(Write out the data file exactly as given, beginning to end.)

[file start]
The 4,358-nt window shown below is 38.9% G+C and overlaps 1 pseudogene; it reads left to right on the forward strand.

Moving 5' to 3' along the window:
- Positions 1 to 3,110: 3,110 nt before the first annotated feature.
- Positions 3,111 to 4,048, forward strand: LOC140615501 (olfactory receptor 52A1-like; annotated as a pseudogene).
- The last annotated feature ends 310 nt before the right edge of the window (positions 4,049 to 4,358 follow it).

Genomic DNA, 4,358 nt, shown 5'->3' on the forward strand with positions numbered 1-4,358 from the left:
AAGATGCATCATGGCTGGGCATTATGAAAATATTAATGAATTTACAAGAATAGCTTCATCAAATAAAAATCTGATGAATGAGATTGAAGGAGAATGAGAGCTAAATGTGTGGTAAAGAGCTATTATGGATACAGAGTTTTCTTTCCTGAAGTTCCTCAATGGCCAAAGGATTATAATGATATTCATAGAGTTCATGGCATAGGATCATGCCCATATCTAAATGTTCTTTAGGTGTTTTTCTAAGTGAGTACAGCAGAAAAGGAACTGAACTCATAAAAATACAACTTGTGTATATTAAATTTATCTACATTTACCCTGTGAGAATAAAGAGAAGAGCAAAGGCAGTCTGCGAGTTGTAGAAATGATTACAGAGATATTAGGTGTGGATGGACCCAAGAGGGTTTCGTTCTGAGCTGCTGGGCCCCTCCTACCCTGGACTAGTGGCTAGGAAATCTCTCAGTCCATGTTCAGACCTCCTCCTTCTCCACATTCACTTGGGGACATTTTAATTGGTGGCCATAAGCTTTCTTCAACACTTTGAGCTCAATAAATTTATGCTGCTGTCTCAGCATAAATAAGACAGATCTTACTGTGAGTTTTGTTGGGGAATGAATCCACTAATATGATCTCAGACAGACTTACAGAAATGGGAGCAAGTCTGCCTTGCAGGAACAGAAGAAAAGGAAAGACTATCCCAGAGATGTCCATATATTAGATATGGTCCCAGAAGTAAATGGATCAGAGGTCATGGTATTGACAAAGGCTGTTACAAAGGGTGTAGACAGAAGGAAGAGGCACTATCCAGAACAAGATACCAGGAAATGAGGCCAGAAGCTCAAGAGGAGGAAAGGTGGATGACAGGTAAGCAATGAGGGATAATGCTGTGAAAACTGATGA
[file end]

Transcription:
The 4,358-nt window shown below is 38.9% G+C and overlaps 1 pseudogene; it reads left to right on the forward strand.

Moving 5' to 3' along the window:
- Positions 1 to 3,110: 3,110 nt before the first annotated feature.
- Positions 3,111 to 4,048, forward strand: LOC140615501 (olfactory receptor 52A1-like; annotated as a pseudogene).
- The last annotated feature ends 310 nt before the right edge of the window (positions 4,049 to 4,358 follow it).

Genomic DNA, 4,358 nt, shown 5'->3' on the forward strand with positions numbered 1-4,358 from the left:
AAGATGCATCATGGCTGGGCATTATGAAAATATTAATGAATTTACAAGAATAGCTTCATCAAATAAAAATCTGATGAATGAGATTGAAGGAGAATGAGAGCTAAATGTGTGGTAAAGAGCTATTATGGATACAGAGTTTTCTTTCCTGAAGTTCCTCAATGGCCAAAGGATTATAATGATATTCATAGAGTTCATGGCATAGGATCATGCCCATATCTAAATGTTCTTTAGGTGTTTTTCTAAGTGAGTACAGCAGAAAAGGAACTGAACTCATAAAAATACAACTTGTGTATATTAAATTTATCTACATTTACCCTGTGAGAATAAAGAGAAGAGCAAAGGCAGTCTGCGAGTTGTAGAAATGATTACAGAGATATTAGGTGTGGATGGACCCAAGAGGGTTTCGTTCTGAGCTGCTGGGCCCCTCCTACCCTGGACTAGTGGCTAGGAAATCTCTCAGTCCATGTTCAGACCTCCTCCTTCTCCACATTCACTTGGGGACATTTTAATTGGTGGCCATAAGCTTTCTTCAACACTTTGAGCTCAATAAATTTATGCTGCTGTCTCAGCATAAATAAGACAGATCTTACTGTGAGTTTTGTTGGGGAATGAATCCACTAATATGATCTCAGACAGACTTACAGAAATGGGAGCAAGTCTGCCTTGCAGGAACAGAAGAAAAGGAAAGACTATCCCAGAGATGTCCATATATTAGATATGGTCCCAGAAGTAAATGGATCAGAGGTCATGGTATTGACAAAGGCTGTTACAAAGGGTGTAGACAGAAGGAAGAGGCACTATCCAGAACAAGATACCAGGAAATGAGGCCAGAAGCTCAAGAGGAGGAAAGGTGGATGACAGGTAAGCAATGAGGGATAATGCTGTGAAAACTGATGA